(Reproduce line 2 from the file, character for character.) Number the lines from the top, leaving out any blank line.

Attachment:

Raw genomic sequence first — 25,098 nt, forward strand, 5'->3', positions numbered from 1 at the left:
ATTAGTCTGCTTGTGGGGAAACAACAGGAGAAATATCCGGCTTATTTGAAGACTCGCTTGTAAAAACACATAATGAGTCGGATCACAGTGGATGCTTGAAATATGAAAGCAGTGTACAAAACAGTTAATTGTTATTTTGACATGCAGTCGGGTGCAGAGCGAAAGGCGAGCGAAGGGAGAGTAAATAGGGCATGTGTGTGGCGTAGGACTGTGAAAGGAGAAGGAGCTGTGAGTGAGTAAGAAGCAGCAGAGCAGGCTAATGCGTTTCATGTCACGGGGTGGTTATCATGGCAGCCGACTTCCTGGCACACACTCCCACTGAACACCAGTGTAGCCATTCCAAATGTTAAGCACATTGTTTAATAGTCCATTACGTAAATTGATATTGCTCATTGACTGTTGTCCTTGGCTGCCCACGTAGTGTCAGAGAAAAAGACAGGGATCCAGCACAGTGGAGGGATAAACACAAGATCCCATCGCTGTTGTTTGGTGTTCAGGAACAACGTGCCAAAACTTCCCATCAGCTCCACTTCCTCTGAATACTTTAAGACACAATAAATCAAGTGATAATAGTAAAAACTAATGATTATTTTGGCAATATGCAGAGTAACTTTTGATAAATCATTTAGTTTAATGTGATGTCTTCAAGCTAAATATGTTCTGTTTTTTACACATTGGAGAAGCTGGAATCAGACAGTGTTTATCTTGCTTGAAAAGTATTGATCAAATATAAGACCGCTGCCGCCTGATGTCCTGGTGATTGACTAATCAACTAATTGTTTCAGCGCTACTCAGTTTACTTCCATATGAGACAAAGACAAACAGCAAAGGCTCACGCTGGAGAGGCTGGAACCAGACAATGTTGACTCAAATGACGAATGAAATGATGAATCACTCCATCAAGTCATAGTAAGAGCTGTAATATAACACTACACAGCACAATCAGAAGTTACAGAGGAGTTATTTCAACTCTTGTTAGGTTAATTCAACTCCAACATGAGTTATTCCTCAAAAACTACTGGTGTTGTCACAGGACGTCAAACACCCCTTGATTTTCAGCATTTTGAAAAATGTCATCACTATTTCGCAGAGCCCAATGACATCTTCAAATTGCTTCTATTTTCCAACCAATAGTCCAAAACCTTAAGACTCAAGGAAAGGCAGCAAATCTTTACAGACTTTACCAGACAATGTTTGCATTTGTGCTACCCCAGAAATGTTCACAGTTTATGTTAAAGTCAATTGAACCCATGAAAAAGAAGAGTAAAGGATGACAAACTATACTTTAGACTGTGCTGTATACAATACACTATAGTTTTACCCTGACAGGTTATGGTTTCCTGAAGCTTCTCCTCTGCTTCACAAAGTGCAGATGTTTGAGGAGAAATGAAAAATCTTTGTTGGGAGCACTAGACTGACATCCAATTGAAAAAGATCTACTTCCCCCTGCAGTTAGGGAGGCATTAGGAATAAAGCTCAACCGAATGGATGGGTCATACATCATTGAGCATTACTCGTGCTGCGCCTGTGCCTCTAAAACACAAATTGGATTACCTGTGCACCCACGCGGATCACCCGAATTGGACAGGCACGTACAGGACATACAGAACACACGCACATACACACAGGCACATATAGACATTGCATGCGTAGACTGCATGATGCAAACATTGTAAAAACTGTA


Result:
ATTAGTCTGCTTGTGGGGAAACAACAGGAGAAATATCCGGCTTATTTGAAGACTCGCTTGTAAAAACACATAATGAGTCGGATCACAGTGGATGCTTGAAATATGAAAGCAGTGTACAAAACAGTTAATTGTTATTTTGACATGCAGTCGGGTGCAGAGCGAAAGGCGAGCGAAGGGAGAGTAAATAGGGCATGTGTGTGGCGTAGGACTGTGAAAGGAGAAGGAGCTGTGAGTGAGTAAGAAGCAGCAGAGCAGGCTAATGCGTTTCATGTCACGGGGTGGTTATCATGGCAGCCGACTTCCTGGCACACACTCCCACTGAACACCAGTGTAGCCATTCCAAATGTTAAGCACATTGTTTAATAGTCCATTACGTAAATTGATATTGCTCATTGACTGTTGTCCTTGGCTGCCCACGTAGTGTCAGAGAAAAAGACAGGGATCCAGCACAGTGGAGGGATAAACACAAGATCCCATCGCTGTTGTTTGGTGTTCAGGAACAACGTGCCAAAACTTCCCATCAGCTCCACTTCCTCTGAATACTTTAAGACACAATAAATCAAGTGATAATAGTAAAAACTAATGATTATTTTGGCAATATGCAGAGTAACTTTTGATAAATCATTTAGTTTAATGTGATGTCTTCAAGCTAAATATGTTCTGTTTTTTACACATTGGAGAAGCTGGAATCAGACAGTGTTTATCTTGCTTGAAAAGTATTGATCAAATATAAGACCGCTGCCGCCTGATGTCCTGGTGATTGACTAATCAACTAATTGTTTCAGCGCTACTCAGTTTACTTCCATATGAGACAAAGACAAACAGCAAAGGCTCACGCTGGAGAGGCTGGAACCAGACAATGTTGACTCAAATGACGAATGAAATGATGAATCACTCCATCAAGTCATAGTAAGAGCTGTAATATAACACTACACAGCACAATCAGAAGTTACAGAGGAGTTATTTCAACTCTTGTTAGGTTAATTCAACTCCAACATGAGTTATTCCTCAAAAACTACTGGTGTTGTCACAGGACGTCAAACACCCCTTGATTTTCAGCATTTTGAAAAATGTCATCACTATTTCGCAGAGCCCAATGACATCTTCAAATTGCTTCTATTTTCCAACCAATAGTCCAAAACCTTAAGACTCAAGGAAAGGCAGCAAATCTTTACAGACTTTACCAGACAATGTTTGCATTTGTGCTACCCCAGAAATGTTCACAGTTTATGTTAAAGTCAATTGAACCCATGAAAAAGAAGAGTAAAGGATGACAAACTATACTTTAGACTGTGCTGTATACAATACACTATAGTTTTACCCTGACAGGTTATGGTTTCCTGAAGCTTCTCCTCTGCTTCACAAAGTGCAGATGTTTGAGGAGAAATGAAAAATCTTTGTTGGGAGCACTAGACTGACATCCAATTGAAAAAGATCTACTTCCCCCTGCAGTTAGGGAGGCATTAGGAATAAAGCTCAACCGAATGGATGGGTCATACATCATTGAGCATTACTCGTGCTGCGCCTGTGCCTCTAAAACACAAATTGGATTACCTGTGCACCCACGCGGATCACCCGAATTGGACAGGCACGTACAGGACATACAGAACACACGCACATACACACAGGCACATATAGACATTGCATGCGTAGACTGCATGATGCAAACATTGTAAAAACTGTA